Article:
We can sure see other stars hitting the trail by train or plane to California for film-work. It seems to be the thing to do these days, and don’t be surprised if you bump into Frankie Avalon, Fabian, Bobby Darin, Johnny Nash, or Jimmy Clanton if you stop for a soda near Hollywood and Vine. Paul Anka postcards that he’ll be there, too, and while I’m reading the card I have to check the postmark because you can never tell from what spot on earth Paul will be writing. He manages to divide his time and talents between here and Europe—and the biggest problem for Paul is to find the time to keep all of the people on both sides of the Atlantic—and Pacific—happy.
I can also predict that no matter where you are—Hollywood, Calif. or Hollywood, Fla. or points in-between—if you come across my fabulous friend, Fabian, he’ll have a few schoolbooks somewhere in the vicinity. With most of the stars it’s a problem signing autographs, and while Fabian shares that pleasant duty he’s also got to find time to fill in test papers to keep up with his schoolwork. Fabian’s very serious about his singing career, and he’s just as serious about his studies.
That’s a problem that a young artist has and one that you don’t hear too much about. Fabian keeps pretty busy with his personal appearances, but his teachers make sure he doesn’t forget them. He doesn’t, either. You’re liable to find him going through one of his books at the oddest times and in the strangest places I know. Why, just the other night we were on our way to make a personal appearance together and we stopped off for a snack along the way. There I was trying to make stimulating conversation between bites—and what was Fabian doing? He had his head buried in an algebra book getting ready for a test. Now I wish I had been that way . . . but there I go again, so let’s predict Fabian will finish high school with flying colors, hit records, and happy profs.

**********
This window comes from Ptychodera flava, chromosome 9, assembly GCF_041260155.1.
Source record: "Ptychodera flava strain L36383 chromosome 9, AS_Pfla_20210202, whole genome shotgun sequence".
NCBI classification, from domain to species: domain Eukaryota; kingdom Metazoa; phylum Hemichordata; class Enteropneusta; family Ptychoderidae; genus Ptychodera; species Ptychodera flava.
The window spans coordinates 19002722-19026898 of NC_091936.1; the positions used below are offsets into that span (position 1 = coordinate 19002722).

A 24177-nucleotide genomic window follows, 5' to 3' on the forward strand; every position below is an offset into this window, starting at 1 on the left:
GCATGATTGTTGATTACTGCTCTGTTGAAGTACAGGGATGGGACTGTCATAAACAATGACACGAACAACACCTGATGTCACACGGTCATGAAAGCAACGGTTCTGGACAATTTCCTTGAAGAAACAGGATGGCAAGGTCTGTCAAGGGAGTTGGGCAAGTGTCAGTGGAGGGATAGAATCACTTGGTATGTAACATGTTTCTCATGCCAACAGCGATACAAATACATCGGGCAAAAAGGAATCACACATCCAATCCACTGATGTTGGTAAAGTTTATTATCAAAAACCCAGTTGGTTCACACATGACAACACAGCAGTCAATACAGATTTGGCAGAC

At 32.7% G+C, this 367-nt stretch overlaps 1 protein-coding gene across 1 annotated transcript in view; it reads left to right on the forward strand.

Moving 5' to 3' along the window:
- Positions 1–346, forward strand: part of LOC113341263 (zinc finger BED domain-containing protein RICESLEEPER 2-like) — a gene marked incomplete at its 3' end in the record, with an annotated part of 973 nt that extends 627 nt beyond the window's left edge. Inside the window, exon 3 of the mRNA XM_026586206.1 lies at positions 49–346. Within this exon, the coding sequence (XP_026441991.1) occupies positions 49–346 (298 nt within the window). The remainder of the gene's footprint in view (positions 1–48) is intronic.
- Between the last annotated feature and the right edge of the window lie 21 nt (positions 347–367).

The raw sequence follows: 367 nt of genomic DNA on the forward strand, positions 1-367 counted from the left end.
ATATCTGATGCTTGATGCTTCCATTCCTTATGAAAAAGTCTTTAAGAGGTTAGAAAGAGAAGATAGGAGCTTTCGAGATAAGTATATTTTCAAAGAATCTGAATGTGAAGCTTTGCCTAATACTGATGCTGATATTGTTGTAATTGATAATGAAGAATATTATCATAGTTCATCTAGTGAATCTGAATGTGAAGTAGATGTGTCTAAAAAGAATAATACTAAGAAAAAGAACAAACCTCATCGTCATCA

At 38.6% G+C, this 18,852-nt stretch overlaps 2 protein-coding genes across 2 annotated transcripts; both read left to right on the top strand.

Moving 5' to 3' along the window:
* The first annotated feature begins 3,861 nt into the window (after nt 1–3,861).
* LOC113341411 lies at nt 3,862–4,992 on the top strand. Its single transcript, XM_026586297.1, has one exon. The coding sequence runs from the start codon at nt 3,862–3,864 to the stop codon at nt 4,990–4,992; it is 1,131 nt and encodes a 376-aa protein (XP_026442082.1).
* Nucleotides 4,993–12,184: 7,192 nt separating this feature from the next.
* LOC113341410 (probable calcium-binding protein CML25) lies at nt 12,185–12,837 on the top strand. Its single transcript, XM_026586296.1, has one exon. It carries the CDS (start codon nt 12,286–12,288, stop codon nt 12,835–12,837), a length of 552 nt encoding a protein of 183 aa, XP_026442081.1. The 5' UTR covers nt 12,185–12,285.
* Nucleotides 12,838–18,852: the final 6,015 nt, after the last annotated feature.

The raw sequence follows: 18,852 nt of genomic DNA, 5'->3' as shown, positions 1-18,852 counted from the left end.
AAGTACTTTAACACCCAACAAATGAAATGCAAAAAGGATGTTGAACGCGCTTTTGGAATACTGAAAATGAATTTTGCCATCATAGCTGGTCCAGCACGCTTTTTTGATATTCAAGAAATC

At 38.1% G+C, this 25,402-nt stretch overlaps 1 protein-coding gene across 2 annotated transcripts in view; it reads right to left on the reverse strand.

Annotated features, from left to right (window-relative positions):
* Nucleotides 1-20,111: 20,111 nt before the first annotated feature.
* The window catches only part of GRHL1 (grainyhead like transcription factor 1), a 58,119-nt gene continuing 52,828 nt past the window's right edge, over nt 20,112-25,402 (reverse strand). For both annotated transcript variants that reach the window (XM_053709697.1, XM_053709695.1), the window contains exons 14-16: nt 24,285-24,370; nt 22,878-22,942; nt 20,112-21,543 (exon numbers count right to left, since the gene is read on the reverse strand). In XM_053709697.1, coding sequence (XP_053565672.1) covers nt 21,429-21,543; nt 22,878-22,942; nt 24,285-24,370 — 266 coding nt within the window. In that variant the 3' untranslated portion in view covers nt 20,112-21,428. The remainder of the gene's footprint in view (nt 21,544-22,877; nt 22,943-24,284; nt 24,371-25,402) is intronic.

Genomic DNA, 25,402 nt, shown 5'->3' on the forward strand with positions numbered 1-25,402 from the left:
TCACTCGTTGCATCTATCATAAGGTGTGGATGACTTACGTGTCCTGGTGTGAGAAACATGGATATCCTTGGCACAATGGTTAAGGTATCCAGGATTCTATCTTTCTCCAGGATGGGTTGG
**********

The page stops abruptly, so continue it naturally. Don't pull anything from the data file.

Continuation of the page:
Neil Sedaka is another of our young fellows with nothing but good in the future. He’s been coming up great in the past, and with his all-around talent—he’s a terrific songwriter as well as performer—Neil can’t help but become a bigger and brighter star.
All of these handsome and talented guys are going to help make popular music even bigger and better than ever. It’s an amazing experience to watch it grow, and next year I wouldn’t be at all surprised if more than $500,000,000 worth of records passed over the disc counters across the country. That’ll be enough to keep you dancing for a few hours, won’t it? But maybe you’ll be spending some of that dance time with some steps you’ll have to learn from grandpappy.
I refer to none other than that grand old style they call “The Waltz.” Uh-huh. You heard right.